As a 7-year veteran of online dating, I have made a lot of observations about dating, men, life and relationships.
I had my very first online dating experience in 2003. Back then I was a bright-eyed, naïve, inexperienced young woman, determined to find a man, and in short order! I was completely trusting of people; if their profile said such-and-such, well then, it had to be true!
In these years of online dating, I have been lied to, stood up, cursed out; have been the recipient of nasty emails and text messages that would make a truck driver blush, have been led on and dumped, have had men initiate unwanted phone, text and cyber sex, have walked out on dates and had them walk out on me, have conversed for weeks and had the other party disappear without explanation, (and two years later ask me out again) and other experiences I have since blocked out in my mind as a coping mechanism.
My very first online date’s profile said he was single, made over $100k a year as horse trainer, lived in a house alone and was all around just a great guy. Awesome! By our third date, he admitted that in reality, he had previously been homeless in New York City for 6 years, lived with his ex-girlfriend in her basement until she could get rid of him, didn’t have a job, car, or a driver’s license. And those were his good points. He was addicted to prescription painkillers, had a thing for porn, was a gambling addict, and was a pathological liar.
One date met me at an Italian restaurant. Our waitress came over after the meal and announced his credit card had been declined. I didn’t have enough money to pay the bill and I sure wasn’t going to do dishes. He seemed a little weird anyway what with the mumbling to himself and all, so I excused myself, went to the ladies room, and began crawling through the ventilation system so I could make my escape without him seeing me.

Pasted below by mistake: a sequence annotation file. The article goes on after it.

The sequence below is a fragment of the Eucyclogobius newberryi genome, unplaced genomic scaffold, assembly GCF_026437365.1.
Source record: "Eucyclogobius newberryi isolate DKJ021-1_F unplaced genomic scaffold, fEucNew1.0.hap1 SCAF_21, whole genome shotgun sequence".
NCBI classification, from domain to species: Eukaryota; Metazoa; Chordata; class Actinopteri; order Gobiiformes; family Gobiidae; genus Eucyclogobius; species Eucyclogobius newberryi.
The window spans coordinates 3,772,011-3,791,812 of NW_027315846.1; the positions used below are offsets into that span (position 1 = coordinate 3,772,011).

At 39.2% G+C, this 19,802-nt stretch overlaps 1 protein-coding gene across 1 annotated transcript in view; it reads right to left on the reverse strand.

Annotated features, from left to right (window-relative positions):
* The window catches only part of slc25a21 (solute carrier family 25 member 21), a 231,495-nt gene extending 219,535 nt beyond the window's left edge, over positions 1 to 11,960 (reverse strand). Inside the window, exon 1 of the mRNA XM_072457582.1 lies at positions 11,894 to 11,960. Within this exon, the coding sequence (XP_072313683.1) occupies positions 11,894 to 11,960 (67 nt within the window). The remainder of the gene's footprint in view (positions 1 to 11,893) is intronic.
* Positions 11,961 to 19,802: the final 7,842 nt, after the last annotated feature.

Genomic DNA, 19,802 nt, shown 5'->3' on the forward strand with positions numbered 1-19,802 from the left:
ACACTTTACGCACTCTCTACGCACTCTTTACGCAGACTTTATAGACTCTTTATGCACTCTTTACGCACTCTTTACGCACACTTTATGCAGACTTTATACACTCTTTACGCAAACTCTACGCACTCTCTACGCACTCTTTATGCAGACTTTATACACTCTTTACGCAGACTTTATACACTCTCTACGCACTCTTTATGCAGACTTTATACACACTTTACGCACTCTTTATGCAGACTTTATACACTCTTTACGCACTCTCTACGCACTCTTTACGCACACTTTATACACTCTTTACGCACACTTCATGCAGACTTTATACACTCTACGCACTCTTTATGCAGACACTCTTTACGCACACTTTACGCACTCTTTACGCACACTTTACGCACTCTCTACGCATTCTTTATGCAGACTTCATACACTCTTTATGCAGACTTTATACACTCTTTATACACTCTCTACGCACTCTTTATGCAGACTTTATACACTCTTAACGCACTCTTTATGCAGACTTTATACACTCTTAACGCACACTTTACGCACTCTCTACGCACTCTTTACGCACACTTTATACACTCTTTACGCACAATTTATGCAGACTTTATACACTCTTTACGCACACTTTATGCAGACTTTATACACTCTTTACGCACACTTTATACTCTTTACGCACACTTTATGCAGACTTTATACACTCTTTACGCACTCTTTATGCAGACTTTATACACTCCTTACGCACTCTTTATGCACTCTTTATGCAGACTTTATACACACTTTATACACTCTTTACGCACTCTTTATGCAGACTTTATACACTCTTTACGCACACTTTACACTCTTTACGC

One thirty-something woman watched me with amusement, commenting, “Bad date, huh?”
Another date began crying over his angel hair pasta. His wife just left him and they’d been married for 22 years. I tried to console him, assuring him he was a great guy. He speed-dialed his psychologist and spent 45 minutes on the phone with him, until I finally realized there was no one on the other end.
Again I excused myself, escaping through the kitchen, but he was outside heading towards my car. Luckily, a police car was driving past and I flagged him down. I just said, “Bad date!” He said, “Hop on in” and he took me home.
Then there was the 5-hour trip to western Ohio to meet a guy who I’d been chatting online with for about 6 weeks. It really seemed promising. When I stepped out of the car he seemed hesitant to come over.
“I thought you were blond and 5 feet 2 inches?” my date said.
“I never said that. I thought you were Caucasian and at least 4 feet tall?”
Unruffled after years of dating abuse, I shrugged my shoulders, calmly got back in my car and said, “See ya.”
After a while it just came full circle. I no longer cared if I was lied to, or if they were featured on America’s Most Wanted. I wasn’t looking for a man to marry; I was merely meeting new people and out to have fun.
One New Year’s Eve I was set to go out with a guy for the first time. I got ready, full on makeup, high heels and sexy dress. When I arrived at our appointed destination, I noticed he was dressed well too – in drag. I wasn’t going to let that spoil the fun of a good New Year’s Eve!
So now it just kind of goes like this as I sit down with my first date:
“So what’s your deal? Did you cheat on your wife, shoot her lover, break out of prison, or rob an old lady? Are you a closet homosexual? Or are you a druggie with 19 kids in 12 different states?
Mostly they just gaze at me with their head cocked and they become speechless. Some walk out. Some of them laugh and say, “Yeah, I was just going to ask you pretty much the same thing.” Those are the ones I get along with best; seasoned dating veterans like me who have even worse stories to tell; those who have been crushed, trampled, scorched and tortured by this wonderful experience of internet dating.
I must go — another date waits.